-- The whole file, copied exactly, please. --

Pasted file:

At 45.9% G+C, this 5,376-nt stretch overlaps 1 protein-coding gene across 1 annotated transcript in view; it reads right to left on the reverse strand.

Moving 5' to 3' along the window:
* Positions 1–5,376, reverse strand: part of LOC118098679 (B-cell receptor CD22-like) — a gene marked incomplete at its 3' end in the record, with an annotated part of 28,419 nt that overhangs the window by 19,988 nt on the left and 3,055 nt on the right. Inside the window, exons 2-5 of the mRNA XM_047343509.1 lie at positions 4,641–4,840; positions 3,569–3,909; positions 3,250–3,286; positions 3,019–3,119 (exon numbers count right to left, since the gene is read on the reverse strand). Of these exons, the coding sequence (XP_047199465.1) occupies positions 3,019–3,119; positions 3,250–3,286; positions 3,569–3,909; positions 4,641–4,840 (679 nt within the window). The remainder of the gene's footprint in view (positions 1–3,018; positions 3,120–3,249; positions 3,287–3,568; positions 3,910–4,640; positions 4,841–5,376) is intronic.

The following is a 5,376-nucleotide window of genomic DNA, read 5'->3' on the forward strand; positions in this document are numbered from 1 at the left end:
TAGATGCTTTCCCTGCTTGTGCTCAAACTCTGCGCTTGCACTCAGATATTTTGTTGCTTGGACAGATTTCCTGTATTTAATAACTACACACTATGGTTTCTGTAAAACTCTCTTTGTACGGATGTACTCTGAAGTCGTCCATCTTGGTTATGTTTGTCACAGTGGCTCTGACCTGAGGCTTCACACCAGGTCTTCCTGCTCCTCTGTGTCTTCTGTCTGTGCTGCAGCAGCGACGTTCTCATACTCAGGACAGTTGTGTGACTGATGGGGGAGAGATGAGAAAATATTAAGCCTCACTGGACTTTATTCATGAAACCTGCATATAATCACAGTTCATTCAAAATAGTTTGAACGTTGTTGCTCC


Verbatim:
At 45.9% G+C, this 5,376-nt stretch overlaps 1 protein-coding gene across 1 annotated transcript in view; it reads right to left on the reverse strand.

Moving 5' to 3' along the window:
* Positions 1–5,376, reverse strand: part of LOC118098679 (B-cell receptor CD22-like) — a gene marked incomplete at its 3' end in the record, with an annotated part of 28,419 nt that overhangs the window by 19,988 nt on the left and 3,055 nt on the right. Inside the window, exons 2-5 of the mRNA XM_047343509.1 lie at positions 4,641–4,840; positions 3,569–3,909; positions 3,250–3,286; positions 3,019–3,119 (exon numbers count right to left, since the gene is read on the reverse strand). Of these exons, the coding sequence (XP_047199465.1) occupies positions 3,019–3,119; positions 3,250–3,286; positions 3,569–3,909; positions 4,641–4,840 (679 nt within the window). The remainder of the gene's footprint in view (positions 1–3,018; positions 3,120–3,249; positions 3,287–3,568; positions 3,910–4,640; positions 4,841–5,376) is intronic.

The following is a 5,376-nucleotide window of genomic DNA, read 5'->3' on the forward strand; positions in this document are numbered from 1 at the left end:
TAGATGCTTTCCCTGCTTGTGCTCAAACTCTGCGCTTGCACTCAGATATTTTGTTGCTTGGACAGATTTCCTGTATTTAATAACTACACACTATGGTTTCTGTAAAACTCTCTTTGTACGGATGTACTCTGAAGTCGTCCATCTTGGTTATGTTTGTCACAGTGGCTCTGACCTGAGGCTTCACACCAGGTCTTCCTGCTCCTCTGTGTCTTCTGTCTGTGCTGCAGCAGCGACGTTCTCATACTCAGGACAGTTGTGTGACTGATGGGGGAGAGATGAGAAAATATTAAGCCTCACTGGACTTTATTCATGAAACCTGCATATAATCACAGTTCATTCAAAATAGTTTGAACGTTGTTGCTCC